This comparative study explores the lives of some of the women who first initiated challenges to male exclusivity in the legal professions in the late-nineteenth and early-twentieth centuries. Their challenges took place at a time of considerable optimism about progressive societal change, including new and expanding opportunities for women, as well as a variety of proposals for reforming law, legal education, and standards of legal professionalism. By situating women's claims for admission to the bar within this reformist context in different jurisdictions, the study examines the intersection of historical ideas about gender and about legal professionalism at the turn of the twentieth century. In exploring these systemic issues, the study also provides detailed examinations of the lives of some of the first women lawyers in six jurisdictions: the United States, Canada, Britain, New Zealand and Australia, India, and western Europe. In exploring how individual women adopted different legal arguments in litigated cases, or devised particular strategies to overcome barriers to professional work, the study assesses how shifting and contested ideas about gender and about legal professionalism shaped women's opportunities and choices, as well as both support for and opposition to their claims. As a comparative study of the first women lawyers in several different jurisdictions, the book reveals how a number of quite different women engaged with ideas of gender and legal professionalism at the turn of the twentieth century.
|Author||: Jean L. S. Patrick|
|Editor||: Charlesbridge Publishing|
Lucile “Ludy” Godbold was six feet tall and skinnier than a Carolina pine and an exceptional athlete. In her ﬁnal year on the track team at Winthrop College in South Carolina, Ludy tried the shot put and she made that iron ball sail with her long, skinny arms. But when Ludy qualified for the first Women's Olympics in 1922, Ludy had no money to go. Thanks to the help of her college and classmates, Ludy traveled to Paris and won the gold medal with more than a foot to spare. Hooray for Ludy! Based on a true story about a little-known athlete and a unique event in women's sports history.
|Author||: Uganda TheGoddess Reed|
|Author||: Sheba George|
|Editor||: Univ of California Press|
With a subtle yet penetrating understanding of the intricate interplay of gender, race, and class, Sheba George examines an unusual immigration pattern to analyze what happens when women who migrate before men become the breadwinners in the family. Focusing on a group of female nurses who moved from India to the United States before their husbands, she shows that this story of economic mobility and professional achievement conceals underlying conditions of upheaval not only in the families and immigrant community but also in the sending community in India. This richly textured and impeccably researched study deftly illustrates the complex reconfigurations of gender and class relations concealed behind a quintessential American success story. When Women Come First explains how men who lost social status in the immigration process attempted to reclaim ground by creating new roles for themselves in their church. Ironically, they were stigmatized by other upper class immigrants as men who needed to "play in the church" because the "nurses were the bosses" in their homes. At the same time, the nurses were stigmatized as lower class, sexually loose women with too much independence. George's absorbing story of how these women and men negotiate this complicated network provides a groundbreaking perspective on the shifting interactions of two nations and two cultures.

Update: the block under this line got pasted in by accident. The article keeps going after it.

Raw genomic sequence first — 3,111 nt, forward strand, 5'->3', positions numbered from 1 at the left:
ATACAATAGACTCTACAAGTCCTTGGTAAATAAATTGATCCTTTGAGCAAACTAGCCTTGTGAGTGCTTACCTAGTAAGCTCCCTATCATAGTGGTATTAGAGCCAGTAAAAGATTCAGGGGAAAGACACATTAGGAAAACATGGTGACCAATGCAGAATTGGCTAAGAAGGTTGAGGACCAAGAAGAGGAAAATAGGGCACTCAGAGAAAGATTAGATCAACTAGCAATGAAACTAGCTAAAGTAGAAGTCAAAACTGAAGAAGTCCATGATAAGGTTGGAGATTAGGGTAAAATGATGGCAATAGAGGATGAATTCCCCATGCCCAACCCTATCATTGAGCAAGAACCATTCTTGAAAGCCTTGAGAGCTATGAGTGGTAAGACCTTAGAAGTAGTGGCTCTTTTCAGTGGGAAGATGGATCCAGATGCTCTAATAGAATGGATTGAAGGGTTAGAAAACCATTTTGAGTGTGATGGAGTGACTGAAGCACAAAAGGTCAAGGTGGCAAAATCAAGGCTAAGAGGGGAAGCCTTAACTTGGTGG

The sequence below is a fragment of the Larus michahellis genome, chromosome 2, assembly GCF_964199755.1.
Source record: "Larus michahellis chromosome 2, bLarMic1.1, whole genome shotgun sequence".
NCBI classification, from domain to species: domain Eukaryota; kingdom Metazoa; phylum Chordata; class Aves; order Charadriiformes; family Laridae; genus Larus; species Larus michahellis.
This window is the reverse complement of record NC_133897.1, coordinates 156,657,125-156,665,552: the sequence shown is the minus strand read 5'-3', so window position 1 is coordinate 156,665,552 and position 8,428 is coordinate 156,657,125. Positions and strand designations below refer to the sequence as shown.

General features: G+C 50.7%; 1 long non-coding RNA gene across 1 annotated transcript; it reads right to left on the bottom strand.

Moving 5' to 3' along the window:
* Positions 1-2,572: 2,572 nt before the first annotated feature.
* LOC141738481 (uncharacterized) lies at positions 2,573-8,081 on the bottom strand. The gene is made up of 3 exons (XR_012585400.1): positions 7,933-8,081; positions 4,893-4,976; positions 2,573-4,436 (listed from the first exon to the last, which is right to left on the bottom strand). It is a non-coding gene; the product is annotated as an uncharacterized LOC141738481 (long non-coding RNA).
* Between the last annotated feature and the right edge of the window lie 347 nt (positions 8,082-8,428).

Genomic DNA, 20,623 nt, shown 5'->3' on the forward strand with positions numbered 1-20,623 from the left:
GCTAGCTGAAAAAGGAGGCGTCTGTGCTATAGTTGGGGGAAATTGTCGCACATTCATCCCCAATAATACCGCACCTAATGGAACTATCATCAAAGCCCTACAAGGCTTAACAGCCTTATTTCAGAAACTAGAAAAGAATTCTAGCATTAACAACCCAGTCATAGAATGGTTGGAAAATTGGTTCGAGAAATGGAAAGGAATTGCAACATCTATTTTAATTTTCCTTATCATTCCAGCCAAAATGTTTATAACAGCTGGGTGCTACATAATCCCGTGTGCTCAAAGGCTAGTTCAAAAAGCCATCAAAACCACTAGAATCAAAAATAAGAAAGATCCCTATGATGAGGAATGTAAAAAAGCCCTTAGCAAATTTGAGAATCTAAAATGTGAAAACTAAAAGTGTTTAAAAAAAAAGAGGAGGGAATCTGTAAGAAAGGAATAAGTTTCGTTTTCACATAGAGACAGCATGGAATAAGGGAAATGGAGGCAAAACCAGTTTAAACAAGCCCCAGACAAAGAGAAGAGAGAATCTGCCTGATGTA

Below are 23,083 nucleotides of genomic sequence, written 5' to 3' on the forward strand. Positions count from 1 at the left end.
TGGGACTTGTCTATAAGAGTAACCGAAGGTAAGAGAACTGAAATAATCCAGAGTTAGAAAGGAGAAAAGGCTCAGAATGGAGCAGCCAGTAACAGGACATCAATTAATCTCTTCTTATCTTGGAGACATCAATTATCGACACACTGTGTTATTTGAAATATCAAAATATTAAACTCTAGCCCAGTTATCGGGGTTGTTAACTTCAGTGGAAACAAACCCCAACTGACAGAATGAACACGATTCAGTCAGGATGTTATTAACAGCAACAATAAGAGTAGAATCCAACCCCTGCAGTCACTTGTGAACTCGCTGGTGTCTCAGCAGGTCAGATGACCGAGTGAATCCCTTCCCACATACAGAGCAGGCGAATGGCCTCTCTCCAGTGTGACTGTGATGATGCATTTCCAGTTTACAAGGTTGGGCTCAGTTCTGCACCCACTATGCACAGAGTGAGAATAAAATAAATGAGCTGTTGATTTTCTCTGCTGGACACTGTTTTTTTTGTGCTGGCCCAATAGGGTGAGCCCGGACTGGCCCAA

|Author||: Sarah Hagelin,Gillian Silverman|
|Editor||: University of Chicago Press|
The New Female Antihero examines the hard-edged spies, ruthless queens, and entitled slackers of twenty-first-century television. The last ten years have seen a shift in television storytelling toward increasingly complex storylines and characters. In this study, Sarah Hagelin and Gillian Silverman zoom in on a key figure in this transformation: the archetype of the female antihero. Far from the sunny, sincere, plucky persona once demanded of female characters, the new female antihero is often selfish and deeply unlikeable. In this entertaining and insightful study, Hagelin and Silverman explore the meanings of this profound change in the role of women characters. In the dramas of the new millennium, they show, the female antihero is ambitious, conniving, even murderous; in comedies, she is self-centered, self-sabotaging, and anti-aspirational. Across genres, these female protagonists eschew the part of good girl or role model. In their rejection of social responsibility, female antiheroes thus represent a more profound threat to the status quo than do their male counterparts. From the devious schemers of Game of Thrones, The Americans, Scandal, and Homeland, to the joyful failures of Girls, Broad City, Insecure, and SMILF, female antiheroes register a deep ambivalence about the promises of liberal feminism. They push back against the myth of the modern-day super-woman—she who “has it all”—and in so doing, they give us new ways of imagining women’s lives in contemporary America.